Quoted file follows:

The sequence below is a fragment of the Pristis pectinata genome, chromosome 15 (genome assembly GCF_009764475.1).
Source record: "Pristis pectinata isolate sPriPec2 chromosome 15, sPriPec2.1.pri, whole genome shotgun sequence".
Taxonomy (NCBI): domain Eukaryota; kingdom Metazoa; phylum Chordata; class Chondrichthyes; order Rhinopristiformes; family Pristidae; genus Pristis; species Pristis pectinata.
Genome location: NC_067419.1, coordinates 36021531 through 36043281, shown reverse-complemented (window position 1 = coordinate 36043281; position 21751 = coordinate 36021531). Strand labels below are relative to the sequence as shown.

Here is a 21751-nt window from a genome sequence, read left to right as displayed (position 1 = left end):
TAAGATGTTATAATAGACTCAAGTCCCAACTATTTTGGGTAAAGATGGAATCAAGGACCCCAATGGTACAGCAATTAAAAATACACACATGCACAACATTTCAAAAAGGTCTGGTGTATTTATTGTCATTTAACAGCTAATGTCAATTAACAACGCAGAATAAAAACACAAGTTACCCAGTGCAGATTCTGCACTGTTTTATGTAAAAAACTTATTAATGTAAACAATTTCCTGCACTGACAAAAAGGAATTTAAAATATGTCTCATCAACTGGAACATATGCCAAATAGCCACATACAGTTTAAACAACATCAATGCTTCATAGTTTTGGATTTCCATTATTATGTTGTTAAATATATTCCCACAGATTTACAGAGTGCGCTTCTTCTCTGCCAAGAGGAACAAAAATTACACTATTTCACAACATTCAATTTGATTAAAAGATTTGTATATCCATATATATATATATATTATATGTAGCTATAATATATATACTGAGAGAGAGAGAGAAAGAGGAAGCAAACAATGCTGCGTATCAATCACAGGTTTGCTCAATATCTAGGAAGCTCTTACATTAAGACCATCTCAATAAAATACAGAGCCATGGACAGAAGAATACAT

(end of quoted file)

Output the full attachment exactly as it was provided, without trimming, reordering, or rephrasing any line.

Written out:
The sequence below is a fragment of the Pristis pectinata genome, chromosome 15 (genome assembly GCF_009764475.1).
Source record: "Pristis pectinata isolate sPriPec2 chromosome 15, sPriPec2.1.pri, whole genome shotgun sequence".
Taxonomy (NCBI): domain Eukaryota; kingdom Metazoa; phylum Chordata; class Chondrichthyes; order Rhinopristiformes; family Pristidae; genus Pristis; species Pristis pectinata.
Genome location: NC_067419.1, coordinates 36021531 through 36043281, shown reverse-complemented (window position 1 = coordinate 36043281; position 21751 = coordinate 36021531). Strand labels below are relative to the sequence as shown.

Here is a 21751-nt window from a genome sequence, read left to right as displayed (position 1 = left end):
TAAGATGTTATAATAGACTCAAGTCCCAACTATTTTGGGTAAAGATGGAATCAAGGACCCCAATGGTACAGCAATTAAAAATACACACATGCACAACATTTCAAAAAGGTCTGGTGTATTTATTGTCATTTAACAGCTAATGTCAATTAACAACGCAGAATAAAAACACAAGTTACCCAGTGCAGATTCTGCACTGTTTTATGTAAAAAACTTATTAATGTAAACAATTTCCTGCACTGACAAAAAGGAATTTAAAATATGTCTCATCAACTGGAACATATGCCAAATAGCCACATACAGTTTAAACAACATCAATGCTTCATAGTTTTGGATTTCCATTATTATGTTGTTAAATATATTCCCACAGATTTACAGAGTGCGCTTCTTCTCTGCCAAGAGGAACAAAAATTACACTATTTCACAACATTCAATTTGATTAAAAGATTTGTATATCCATATATATATATATATTATATGTAGCTATAATATATATACTGAGAGAGAGAGAGAAAGAGGAAGCAAACAATGCTGCGTATCAATCACAGGTTTGCTCAATATCTAGGAAGCTCTTACATTAAGACCATCTCAATAAAATACAGAGCCATGGACAGAAGAATACAT